We celebrate today the ministries we share in our church. We give thanks for the many women who have taken their place in church life, often quietly and humbly, and who have been a force for good … by … and through … the grace of God’s Spirit.

As we think about these women, I remember a friend of mine, a clergy daughter, once telling me that her faith didn’t come from her father – it was his job … but through the old ladies of his church. To quote her, “They had something special and I wanted it!”

What our readings today remind us is that women have ALWAYS taken their place in church life, and served as they could.

In his letter to the Romans, the latest of Paul’s letters that we have, he greets the many leaders of the church in his day. We have heard part of that list this morning. In the whole list Paul names 28 church leaders, 10 of whom are women. The women he named are:

  • Phoebe – a deacon whom Paul praises highly;
  • Prisca (or Priscilla) with her husband Aquila, whom Paul calls ‘fellow workers’. Significantly Paul names Prisca first, indicating that it is her faith and leadership that is the more significant;
  • The list goes on to include Mary (we don’t know which Mary), Tryphena & her sister Tryphosa, Persis, the mother of Rufus (probably Mrs Simon of Cyrene), Julia, and Nereus’ sister…
  • And then there are Andronicus and Junia. Poor Junia suffered the fate of having her name turned into a man’s name for generations – until the most recent translations. How did this happen? Most scholars agree that though Paul was evidently quite happy to work alongside Junia and acknowledge her gifts, Bible translators were not!

Everett Harrison, reflecting on this list, wrote:

Prominent in this list are women. They occupied various stages of life – a wife, a single woman, and a mother – and all are represented as performing a valuable service for the Lord. Evidently Paul esteemed them highly for their work’s sake.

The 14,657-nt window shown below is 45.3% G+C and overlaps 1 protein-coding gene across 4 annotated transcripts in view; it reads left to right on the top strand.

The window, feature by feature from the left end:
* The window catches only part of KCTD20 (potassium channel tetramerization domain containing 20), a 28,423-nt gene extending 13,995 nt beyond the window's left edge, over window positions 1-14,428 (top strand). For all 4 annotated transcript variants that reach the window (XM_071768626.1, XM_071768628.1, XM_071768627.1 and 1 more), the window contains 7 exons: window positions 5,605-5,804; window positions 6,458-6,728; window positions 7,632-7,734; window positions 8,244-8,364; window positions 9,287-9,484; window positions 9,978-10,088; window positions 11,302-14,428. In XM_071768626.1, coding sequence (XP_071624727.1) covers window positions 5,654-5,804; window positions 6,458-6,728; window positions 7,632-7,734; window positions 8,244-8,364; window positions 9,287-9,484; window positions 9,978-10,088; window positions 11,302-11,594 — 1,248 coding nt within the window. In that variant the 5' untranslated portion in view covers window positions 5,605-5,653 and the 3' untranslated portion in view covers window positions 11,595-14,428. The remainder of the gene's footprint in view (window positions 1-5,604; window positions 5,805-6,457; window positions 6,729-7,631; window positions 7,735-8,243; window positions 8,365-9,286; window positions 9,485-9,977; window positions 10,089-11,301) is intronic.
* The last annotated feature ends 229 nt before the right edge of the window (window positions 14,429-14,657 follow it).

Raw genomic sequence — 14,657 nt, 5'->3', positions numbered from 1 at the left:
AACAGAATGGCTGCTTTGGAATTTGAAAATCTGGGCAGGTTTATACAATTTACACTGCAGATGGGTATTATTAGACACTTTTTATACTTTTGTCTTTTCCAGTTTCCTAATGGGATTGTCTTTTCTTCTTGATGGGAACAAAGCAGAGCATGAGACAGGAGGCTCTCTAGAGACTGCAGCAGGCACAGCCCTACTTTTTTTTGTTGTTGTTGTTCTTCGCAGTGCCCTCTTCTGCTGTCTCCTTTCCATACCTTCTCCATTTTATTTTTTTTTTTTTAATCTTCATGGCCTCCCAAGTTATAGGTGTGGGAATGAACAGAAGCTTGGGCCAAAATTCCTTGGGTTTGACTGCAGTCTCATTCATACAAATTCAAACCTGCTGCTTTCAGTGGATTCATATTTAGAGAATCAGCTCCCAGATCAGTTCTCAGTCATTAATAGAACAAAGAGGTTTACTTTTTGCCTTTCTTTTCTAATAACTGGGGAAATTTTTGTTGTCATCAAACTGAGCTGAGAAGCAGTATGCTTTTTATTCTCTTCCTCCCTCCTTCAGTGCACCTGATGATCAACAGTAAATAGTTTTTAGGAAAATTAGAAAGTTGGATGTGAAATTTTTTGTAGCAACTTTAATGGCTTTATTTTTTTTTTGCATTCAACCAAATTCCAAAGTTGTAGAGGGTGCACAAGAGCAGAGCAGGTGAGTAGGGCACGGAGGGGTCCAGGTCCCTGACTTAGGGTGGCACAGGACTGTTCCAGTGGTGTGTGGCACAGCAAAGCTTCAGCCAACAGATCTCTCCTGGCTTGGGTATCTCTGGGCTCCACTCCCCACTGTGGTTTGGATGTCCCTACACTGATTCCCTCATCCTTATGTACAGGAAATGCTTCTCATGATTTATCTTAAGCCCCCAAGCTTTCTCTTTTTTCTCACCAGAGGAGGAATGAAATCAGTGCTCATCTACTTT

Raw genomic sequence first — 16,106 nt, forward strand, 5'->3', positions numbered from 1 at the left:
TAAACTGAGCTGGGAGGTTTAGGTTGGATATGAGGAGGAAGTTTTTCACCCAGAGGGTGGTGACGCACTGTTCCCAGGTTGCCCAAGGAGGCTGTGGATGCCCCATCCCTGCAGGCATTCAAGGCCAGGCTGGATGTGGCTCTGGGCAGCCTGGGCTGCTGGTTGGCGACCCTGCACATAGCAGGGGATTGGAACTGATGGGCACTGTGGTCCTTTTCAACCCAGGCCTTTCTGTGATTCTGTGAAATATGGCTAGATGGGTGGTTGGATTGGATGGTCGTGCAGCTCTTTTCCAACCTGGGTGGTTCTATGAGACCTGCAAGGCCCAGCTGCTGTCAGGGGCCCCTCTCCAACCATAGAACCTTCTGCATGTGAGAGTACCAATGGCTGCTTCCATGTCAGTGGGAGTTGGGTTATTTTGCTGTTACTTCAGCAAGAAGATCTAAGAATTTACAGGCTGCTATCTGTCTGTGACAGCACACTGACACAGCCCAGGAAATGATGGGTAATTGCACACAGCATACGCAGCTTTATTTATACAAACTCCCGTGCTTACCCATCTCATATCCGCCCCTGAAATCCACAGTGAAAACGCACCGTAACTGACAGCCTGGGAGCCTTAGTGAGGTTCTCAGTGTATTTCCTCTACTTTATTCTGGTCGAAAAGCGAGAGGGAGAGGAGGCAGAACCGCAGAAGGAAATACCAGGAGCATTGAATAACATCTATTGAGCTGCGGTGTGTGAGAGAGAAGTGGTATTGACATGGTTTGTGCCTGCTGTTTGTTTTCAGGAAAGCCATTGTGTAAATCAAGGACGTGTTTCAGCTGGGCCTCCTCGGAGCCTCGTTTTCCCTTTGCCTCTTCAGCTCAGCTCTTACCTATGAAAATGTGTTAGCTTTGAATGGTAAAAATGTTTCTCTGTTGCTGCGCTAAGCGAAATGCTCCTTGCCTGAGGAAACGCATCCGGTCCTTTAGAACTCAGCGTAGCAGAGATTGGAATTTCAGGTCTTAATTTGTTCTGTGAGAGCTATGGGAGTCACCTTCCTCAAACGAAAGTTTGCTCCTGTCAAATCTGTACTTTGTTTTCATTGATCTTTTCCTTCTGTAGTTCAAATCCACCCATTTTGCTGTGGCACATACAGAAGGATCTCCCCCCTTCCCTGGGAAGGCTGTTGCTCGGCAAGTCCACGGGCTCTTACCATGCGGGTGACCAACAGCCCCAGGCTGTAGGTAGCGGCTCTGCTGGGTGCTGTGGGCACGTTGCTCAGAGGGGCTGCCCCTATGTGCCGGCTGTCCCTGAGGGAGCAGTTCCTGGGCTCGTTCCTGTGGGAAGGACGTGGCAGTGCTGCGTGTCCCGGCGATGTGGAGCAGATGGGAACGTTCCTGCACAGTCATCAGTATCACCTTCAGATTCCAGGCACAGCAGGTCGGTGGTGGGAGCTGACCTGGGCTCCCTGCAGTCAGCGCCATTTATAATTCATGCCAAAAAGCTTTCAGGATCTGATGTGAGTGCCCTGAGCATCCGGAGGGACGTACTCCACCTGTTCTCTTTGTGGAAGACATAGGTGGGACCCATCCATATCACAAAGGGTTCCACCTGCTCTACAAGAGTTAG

The Gospels also contain a number of significant women. One of the more prominent women is Mary Magdalene – the first witness of the resurrection. In John’s Gospel we hear of Mary going to the tomb on that first morning, filled with grief, we heard how in her grief she was unable to recognise Jesus: “They have taken my Lord away and I do not know where they have laid him”, and we have heard of her recognition of the risen Jesus when he calls her name – Rabbouni! Jesus then sends Mary to tell the others that he is risen.

Extraordinarily, in that culture, the first witness to the resurrection is a woman … and not a perfect woman. It is Mary Magdalene whom Jesus sends first with this precious news. For this reason Mary is sometimes referred to as the “Apostle to the Apostles”.

Michael Jensen writes of her:

This woman, with her history of being afflicted and tormented, is the one through whom the rest of the Christian church gazes on the risen Lord. It is through those eyes, blurred somewhat with tears, that we see Jesus alive. It is through her hands that we touch his walking feet, and feel the warmth of his living flesh.

She is our first, surprising witness. She’s unlikely as a witness, but being unlikely makes her reliable. … You’d think, if the story were made up, that the presence of Mary Magdalene would be eclipsed: that her honour of being the first at the tomb, and the first to see Jesus would be taken away from her by the embarrassed men, who thought that they should be the heroes in this story. But, like her, with her, we gaze upon the extraordinary truth: that Jesus, the one who was crucified, is now risen from the dead.

Today as we gather our theme is Thanksgiving for the Ministry of Women. And we have reflected on that ministry as it has shaped us today. Not only in our context, but also through Scripture. We have heard how Paul gathered men and women of all stages of life around him to share in leadership, work and life of the early church. And we’ve heard of Jesus calling Mary Magdalene to go and tell the good news.

Like her (and all those before us) we too are called and sent – called to follow Jesus wholeheartedly, and sent to share in word and deed the good news we have received.

Our full theme is: “Thanks giving for the Ministry of Women: Facing tomorrow in the Spirit’s power”. And that is exactly how we shall go as we go forward … sent into our future … whatever that is … trusting in the Spirit’s power with us … and likewise with the many women … and men … who will follow us.

As we do let us remember to be faithful in all we do, to trust God, and to offer ourselves willing in response to God’s call in the ways that we can today … just as so many of our forebears have done … for it is true: we are sent in the Spirit’s power.